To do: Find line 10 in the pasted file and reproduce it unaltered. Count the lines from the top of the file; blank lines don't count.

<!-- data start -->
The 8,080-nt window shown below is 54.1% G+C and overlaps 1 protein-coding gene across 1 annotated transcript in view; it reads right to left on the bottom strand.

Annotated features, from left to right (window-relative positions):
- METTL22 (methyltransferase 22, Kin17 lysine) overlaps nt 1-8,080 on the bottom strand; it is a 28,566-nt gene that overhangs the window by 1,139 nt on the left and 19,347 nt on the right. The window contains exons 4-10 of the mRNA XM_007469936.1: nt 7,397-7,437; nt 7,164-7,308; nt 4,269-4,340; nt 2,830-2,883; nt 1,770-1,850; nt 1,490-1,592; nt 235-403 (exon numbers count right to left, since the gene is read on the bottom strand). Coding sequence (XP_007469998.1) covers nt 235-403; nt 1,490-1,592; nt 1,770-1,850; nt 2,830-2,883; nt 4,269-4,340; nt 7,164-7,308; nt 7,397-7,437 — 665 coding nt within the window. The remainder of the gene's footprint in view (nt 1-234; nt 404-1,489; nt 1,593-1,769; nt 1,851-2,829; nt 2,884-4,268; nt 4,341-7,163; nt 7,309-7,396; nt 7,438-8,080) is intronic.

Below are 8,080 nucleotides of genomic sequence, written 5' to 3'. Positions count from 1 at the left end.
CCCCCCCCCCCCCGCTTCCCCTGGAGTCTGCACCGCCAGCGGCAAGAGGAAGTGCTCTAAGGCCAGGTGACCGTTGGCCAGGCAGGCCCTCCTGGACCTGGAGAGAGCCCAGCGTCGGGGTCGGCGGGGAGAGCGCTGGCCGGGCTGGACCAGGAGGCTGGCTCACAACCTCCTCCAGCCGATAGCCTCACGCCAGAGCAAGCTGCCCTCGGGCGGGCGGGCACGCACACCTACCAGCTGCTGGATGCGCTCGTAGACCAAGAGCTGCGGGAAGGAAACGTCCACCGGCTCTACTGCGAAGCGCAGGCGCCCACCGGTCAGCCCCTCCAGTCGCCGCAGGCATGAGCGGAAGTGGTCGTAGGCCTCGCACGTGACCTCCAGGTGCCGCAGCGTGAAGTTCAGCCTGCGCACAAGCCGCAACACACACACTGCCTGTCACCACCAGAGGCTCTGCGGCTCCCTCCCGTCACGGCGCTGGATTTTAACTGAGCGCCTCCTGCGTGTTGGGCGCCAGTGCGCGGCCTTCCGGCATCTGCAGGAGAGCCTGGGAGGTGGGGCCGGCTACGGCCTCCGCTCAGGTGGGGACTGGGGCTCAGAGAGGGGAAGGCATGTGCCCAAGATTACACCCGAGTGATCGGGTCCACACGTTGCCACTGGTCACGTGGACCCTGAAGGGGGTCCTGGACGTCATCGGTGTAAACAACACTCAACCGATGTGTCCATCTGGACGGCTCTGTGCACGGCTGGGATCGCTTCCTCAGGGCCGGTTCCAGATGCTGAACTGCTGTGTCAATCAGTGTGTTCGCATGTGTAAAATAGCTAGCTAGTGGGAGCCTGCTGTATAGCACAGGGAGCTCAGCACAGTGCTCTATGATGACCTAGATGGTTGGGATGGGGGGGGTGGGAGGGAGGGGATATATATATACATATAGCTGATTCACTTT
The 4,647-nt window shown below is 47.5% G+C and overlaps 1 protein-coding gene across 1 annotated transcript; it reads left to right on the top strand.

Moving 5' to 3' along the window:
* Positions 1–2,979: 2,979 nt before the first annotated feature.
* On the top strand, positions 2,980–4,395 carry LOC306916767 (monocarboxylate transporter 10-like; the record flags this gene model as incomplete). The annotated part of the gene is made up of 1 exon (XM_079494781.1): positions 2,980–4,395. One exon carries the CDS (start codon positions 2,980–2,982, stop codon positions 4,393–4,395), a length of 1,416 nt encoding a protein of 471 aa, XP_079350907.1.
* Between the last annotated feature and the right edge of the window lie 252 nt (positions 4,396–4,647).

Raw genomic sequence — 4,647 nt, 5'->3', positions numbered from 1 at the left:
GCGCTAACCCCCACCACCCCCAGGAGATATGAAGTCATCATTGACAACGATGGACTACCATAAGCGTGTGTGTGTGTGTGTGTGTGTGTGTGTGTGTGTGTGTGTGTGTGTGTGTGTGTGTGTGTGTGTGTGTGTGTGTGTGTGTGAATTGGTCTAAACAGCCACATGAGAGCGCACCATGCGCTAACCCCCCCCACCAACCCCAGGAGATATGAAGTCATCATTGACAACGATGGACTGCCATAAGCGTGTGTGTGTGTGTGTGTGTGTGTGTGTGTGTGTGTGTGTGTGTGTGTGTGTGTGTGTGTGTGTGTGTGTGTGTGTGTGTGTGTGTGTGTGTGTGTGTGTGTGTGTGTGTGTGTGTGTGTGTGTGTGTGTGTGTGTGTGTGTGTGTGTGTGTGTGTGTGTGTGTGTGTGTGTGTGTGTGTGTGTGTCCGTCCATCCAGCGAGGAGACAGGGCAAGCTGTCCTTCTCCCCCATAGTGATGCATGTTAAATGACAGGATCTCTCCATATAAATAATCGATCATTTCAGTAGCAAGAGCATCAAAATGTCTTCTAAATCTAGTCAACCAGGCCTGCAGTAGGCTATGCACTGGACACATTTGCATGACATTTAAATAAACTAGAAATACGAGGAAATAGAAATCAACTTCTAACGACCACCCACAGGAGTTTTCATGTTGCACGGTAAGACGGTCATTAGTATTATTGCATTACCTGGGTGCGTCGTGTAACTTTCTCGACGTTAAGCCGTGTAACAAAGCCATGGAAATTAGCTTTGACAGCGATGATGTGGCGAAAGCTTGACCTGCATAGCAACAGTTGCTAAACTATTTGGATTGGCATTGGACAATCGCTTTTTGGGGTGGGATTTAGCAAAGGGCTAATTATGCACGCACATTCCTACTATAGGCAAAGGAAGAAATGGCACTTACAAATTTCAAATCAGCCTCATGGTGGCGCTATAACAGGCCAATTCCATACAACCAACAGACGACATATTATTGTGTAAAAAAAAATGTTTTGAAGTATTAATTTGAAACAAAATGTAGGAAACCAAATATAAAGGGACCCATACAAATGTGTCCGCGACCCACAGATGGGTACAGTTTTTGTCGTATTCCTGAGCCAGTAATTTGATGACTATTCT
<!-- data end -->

* Between the last annotated feature and the right edge of the window lie 252 nt (positions 4,396–4,647).